And, along with Dune’s acclaim and success, that’s probably the impetus for many Twitter users suddenly having stark opinions about how Fraser’s cinematic legacy is already being cemented—despite having less than two decades of feature film experience to his name.


Roger Deakins Cinematography Legacy

Now, moving on to Roger Deakins.

And, for the record, I want it to be known that I’m not one of those arguing that Fraser is at Deakins’ level of extraordinary cinematography. (But, I am one who recognizes that Fraser’s recent success has put his name in the same current conversation.)

What do we have left to say about the great Roger Deakins and his cinematographic legacy? The Shawshank Redemption, Fargo, Skyfall, 1917—we could fill an entire novel on our favorite films and scenes shot by this cinematography master. 

The man has his own stylistic look and even the “Deakinizer” tilt-shift effect named after him. In contrast, we’ve indeed spent our fair amount of time breaking down his cinematography as a way for others to learn and develop their craft.

So, as far as accolades go, until Greig Fraser gets knighted for his DP work, he’s still got a long way to go.


Comparing Their Cinematography Styles

But, the question remains: How do these two cinematography titans stack up in terms of approaches and styles?

Surprisingly to some, they’re quite similar in many ways. They have a knack for finding that perfect combination between big, scene-setting wide shots, yet still able to come in tight by painting intimate closeups of real characters with real emotions.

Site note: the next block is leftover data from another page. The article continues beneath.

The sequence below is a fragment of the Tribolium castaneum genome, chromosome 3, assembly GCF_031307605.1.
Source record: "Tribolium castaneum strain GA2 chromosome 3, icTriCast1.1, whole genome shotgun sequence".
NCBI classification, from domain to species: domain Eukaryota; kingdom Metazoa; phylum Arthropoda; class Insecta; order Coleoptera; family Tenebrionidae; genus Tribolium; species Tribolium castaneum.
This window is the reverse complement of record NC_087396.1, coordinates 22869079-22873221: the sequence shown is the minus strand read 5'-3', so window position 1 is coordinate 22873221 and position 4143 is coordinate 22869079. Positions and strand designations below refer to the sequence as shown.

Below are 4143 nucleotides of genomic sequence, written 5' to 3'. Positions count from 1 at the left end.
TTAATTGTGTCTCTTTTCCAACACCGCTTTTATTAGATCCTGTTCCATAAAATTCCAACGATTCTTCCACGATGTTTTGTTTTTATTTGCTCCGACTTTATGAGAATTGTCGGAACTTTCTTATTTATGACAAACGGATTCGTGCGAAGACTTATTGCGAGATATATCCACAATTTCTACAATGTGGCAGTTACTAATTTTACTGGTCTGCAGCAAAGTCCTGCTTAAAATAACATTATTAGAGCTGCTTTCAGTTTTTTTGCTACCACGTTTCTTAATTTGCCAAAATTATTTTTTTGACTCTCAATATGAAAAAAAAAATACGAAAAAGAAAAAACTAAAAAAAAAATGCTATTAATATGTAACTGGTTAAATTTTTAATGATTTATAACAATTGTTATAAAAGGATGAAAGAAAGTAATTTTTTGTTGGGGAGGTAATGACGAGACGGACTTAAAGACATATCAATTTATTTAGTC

And, despite them coming up in entirely different decades, they’ve begun to embrace many of the new digital technologies available to cinematographers, including new techniques for real-time virtual sets and complex digital-to-film-to-digital transfers to help bridge the old analog world with the new.

Still, while they might share a similar shot or two from time to time (that might make for an interesting discussion on Twitter), you’d be hard-pressed to watch a Deakins film and walk away thinking it was a Fraser project—and vice versa.

The real question should be: How are you carving out your own cinematic path?


Carving Your Own Cinematic Path

This is the fascinating point in any of these discussions about this cinematographer versus that cinematographer or this director versus that director. All anyone is doing in these Twitter debates is trying to self-synthesize what styles and looks they prefer over others.

And, if you can make those types of decisions from your keyboard, you can also make those decisions when framing, directing, or editing your projects.


So, to help you on your journey to becoming the next notable cinematographer, here are some excellent articles and resources to guide you:

Cover image via Warner Bros.